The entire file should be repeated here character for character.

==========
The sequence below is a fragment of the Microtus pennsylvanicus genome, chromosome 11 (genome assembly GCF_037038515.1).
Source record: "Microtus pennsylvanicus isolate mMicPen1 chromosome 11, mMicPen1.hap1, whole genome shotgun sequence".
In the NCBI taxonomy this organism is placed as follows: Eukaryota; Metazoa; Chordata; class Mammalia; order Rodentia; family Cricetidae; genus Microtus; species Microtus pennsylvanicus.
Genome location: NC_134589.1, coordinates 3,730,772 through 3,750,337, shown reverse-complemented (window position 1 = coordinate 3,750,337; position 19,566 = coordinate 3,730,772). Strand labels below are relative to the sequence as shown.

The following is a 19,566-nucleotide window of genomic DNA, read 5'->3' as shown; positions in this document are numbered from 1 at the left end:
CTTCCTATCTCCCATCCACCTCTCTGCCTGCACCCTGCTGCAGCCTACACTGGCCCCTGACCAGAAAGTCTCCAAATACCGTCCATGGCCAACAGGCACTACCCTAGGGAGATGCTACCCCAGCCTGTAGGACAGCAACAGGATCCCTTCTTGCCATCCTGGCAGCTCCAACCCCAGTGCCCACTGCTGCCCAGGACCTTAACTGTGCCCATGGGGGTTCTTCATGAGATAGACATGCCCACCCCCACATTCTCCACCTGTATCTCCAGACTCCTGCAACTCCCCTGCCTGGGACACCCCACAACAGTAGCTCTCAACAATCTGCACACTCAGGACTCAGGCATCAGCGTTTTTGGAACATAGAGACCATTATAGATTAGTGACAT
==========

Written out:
The sequence below is a fragment of the Microtus pennsylvanicus genome, chromosome 11 (genome assembly GCF_037038515.1).
Source record: "Microtus pennsylvanicus isolate mMicPen1 chromosome 11, mMicPen1.hap1, whole genome shotgun sequence".
In the NCBI taxonomy this organism is placed as follows: Eukaryota; Metazoa; Chordata; class Mammalia; order Rodentia; family Cricetidae; genus Microtus; species Microtus pennsylvanicus.
Genome location: NC_134589.1, coordinates 3,730,772 through 3,750,337, shown reverse-complemented (window position 1 = coordinate 3,750,337; position 19,566 = coordinate 3,730,772). Strand labels below are relative to the sequence as shown.

The following is a 19,566-nucleotide window of genomic DNA, read 5'->3' as shown; positions in this document are numbered from 1 at the left end:
CTTCCTATCTCCCATCCACCTCTCTGCCTGCACCCTGCTGCAGCCTACACTGGCCCCTGACCAGAAAGTCTCCAAATACCGTCCATGGCCAACAGGCACTACCCTAGGGAGATGCTACCCCAGCCTGTAGGACAGCAACAGGATCCCTTCTTGCCATCCTGGCAGCTCCAACCCCAGTGCCCACTGCTGCCCAGGACCTTAACTGTGCCCATGGGGGTTCTTCATGAGATAGACATGCCCACCCCCACATTCTCCACCTGTATCTCCAGACTCCTGCAACTCCCCTGCCTGGGACACCCCACAACAGTAGCTCTCAACAATCTGCACACTCAGGACTCAGGCATCAGCGTTTTTGGAACATAGAGACCATTATAGATTAGTGACAT